The apparent collapse of a deal for Atomic Energy of Canada Ltd. makes it more important for Ottawa to assure the future of Canada’s nuclear industry, Ontario Energy Minister Brad Duguid says.
But Duguid ruled out the idea of Ontario stepping in to take an ownership position in AECL.
The province, which wants to build two new nuclear generating units for its Darlington station, had hoped to strike a deal with AECL.
Before Ottawa put it up for sale, AECL did submit a proposal to build one of its next-generation reactors at Darlington. Ontario rejected it as “billions” too expensive.
Now AECL’s future is cloudy. The original potential bidders — Bruce Power and SNC-Lavalin — have backed away from the table. None of the parties is commenting.
Duguid told the Star that the province won’t become part of a new ownership group: “That’s a lot to ask of a provincial government, and to date we haven’t really given that any consideration.”
“I think really we should focus on the federal government doing what most national governments do — and that’s providing some backstop to their nuclear industry.”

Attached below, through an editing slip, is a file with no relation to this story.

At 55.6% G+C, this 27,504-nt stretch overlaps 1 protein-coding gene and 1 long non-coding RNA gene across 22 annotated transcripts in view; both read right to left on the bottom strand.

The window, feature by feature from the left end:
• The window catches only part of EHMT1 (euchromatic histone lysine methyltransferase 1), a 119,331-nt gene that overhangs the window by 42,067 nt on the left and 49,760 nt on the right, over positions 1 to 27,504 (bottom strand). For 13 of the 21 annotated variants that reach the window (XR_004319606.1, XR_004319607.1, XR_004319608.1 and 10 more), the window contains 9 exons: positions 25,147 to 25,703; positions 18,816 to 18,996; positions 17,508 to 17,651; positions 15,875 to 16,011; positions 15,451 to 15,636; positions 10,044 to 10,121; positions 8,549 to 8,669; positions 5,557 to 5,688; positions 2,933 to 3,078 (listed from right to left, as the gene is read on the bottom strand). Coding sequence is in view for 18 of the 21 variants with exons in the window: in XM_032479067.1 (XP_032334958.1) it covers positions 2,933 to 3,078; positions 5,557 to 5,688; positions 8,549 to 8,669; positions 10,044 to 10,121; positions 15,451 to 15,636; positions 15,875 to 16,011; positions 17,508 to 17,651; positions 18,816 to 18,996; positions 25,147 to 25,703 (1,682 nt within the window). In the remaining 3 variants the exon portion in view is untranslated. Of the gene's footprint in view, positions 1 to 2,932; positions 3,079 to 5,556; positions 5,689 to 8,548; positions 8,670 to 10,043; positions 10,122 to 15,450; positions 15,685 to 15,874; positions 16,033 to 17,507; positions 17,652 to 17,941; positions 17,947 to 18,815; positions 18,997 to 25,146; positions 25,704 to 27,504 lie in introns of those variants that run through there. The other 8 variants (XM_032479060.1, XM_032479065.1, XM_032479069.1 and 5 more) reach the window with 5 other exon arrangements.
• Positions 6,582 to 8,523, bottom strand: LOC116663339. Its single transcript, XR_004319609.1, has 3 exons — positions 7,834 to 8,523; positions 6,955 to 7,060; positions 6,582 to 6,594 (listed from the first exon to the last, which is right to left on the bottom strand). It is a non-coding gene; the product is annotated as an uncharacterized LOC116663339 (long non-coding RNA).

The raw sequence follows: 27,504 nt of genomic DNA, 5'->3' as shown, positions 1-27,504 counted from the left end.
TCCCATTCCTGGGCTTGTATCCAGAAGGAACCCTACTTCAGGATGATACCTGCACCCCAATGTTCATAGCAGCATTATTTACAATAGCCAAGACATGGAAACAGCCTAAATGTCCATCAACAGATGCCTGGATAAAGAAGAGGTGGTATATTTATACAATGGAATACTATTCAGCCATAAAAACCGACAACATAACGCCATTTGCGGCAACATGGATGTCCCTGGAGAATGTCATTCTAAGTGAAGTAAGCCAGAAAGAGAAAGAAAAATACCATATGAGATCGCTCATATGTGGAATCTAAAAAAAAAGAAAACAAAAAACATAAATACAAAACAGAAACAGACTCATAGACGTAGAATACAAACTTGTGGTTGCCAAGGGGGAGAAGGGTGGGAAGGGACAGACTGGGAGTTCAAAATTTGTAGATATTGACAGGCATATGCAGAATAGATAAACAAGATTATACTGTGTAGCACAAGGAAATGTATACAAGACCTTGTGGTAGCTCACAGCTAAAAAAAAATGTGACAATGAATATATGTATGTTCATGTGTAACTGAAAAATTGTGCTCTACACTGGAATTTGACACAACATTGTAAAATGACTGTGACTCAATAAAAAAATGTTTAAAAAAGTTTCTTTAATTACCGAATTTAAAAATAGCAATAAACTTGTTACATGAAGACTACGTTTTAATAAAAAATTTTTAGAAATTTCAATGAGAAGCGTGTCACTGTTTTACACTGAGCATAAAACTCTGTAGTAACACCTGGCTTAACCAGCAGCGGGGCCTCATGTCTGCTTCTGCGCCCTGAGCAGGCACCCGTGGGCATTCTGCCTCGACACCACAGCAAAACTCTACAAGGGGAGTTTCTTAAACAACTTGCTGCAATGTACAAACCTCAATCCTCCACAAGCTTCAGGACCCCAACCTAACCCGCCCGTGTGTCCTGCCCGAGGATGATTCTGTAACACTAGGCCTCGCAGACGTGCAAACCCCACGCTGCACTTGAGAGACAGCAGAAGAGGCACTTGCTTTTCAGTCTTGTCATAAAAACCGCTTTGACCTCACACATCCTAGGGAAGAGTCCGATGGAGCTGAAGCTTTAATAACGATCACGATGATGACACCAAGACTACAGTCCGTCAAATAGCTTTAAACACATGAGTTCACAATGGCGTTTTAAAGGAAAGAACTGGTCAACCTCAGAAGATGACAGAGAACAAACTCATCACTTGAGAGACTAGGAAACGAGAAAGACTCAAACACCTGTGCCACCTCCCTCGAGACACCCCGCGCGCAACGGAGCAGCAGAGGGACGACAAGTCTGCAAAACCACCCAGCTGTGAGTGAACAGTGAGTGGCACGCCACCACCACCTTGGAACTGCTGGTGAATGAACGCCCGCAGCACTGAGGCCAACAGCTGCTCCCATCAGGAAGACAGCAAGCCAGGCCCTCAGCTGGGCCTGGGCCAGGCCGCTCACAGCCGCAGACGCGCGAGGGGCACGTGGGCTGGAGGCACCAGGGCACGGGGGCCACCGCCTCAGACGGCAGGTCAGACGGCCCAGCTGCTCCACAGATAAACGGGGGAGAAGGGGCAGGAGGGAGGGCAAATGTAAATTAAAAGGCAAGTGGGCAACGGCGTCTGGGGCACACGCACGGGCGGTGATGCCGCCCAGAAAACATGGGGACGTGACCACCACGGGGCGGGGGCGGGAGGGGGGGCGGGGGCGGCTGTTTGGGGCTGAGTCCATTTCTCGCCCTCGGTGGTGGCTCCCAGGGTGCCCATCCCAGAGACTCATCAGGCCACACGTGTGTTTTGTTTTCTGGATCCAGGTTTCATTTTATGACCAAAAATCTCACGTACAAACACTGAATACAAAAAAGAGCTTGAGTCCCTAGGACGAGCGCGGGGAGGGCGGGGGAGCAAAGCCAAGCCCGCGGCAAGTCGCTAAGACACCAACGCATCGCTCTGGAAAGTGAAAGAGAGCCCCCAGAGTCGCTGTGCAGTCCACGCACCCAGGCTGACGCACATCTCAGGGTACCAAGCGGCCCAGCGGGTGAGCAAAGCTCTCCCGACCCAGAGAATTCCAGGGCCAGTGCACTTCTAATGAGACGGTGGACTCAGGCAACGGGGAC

Duguid said Ontario still plans to build two new reactors.
“We will be moving forward with the purchase of these two new units, and the refurbishment of our (existing) units. That’s not in question,” he said. “Our preference is to do it domestically and to do as much as we can to grow the nuclear industry in Ontario and Canada.
“We wish the federal government had a similar vision for nuclear.”
Duguid said the nuclear industry is important for the province.
“Our expectation is the federal government will ultimately realize that the 70,000 people working in the nuclear industry are worth fighting for and this is an industry that has some very significant economic development potential for Canada,” Duguid said.
Peter Tabuns, energy critic for the New Democratic Party, said AECL’s murky future undermines Ontario’s $87 billion long-term energy plan, unveiled in November.
“You’ve got a province whose whole energy plan is based on an AECL that’s going to provide back-up for the cost of their nuclear power plants,” said Tabuns (Toronto-Danforth).
“If they were smart they’d go back, they’d say, ‘let’s look at all the cost-effective alternatives and rewrite this plan,’” he said.
“Let’s face it, They are basing almost half their investment, or more, on a company that may not exist in the next year or so. That’s an awful lot of risk . . . for a province to be taking with its energy system.”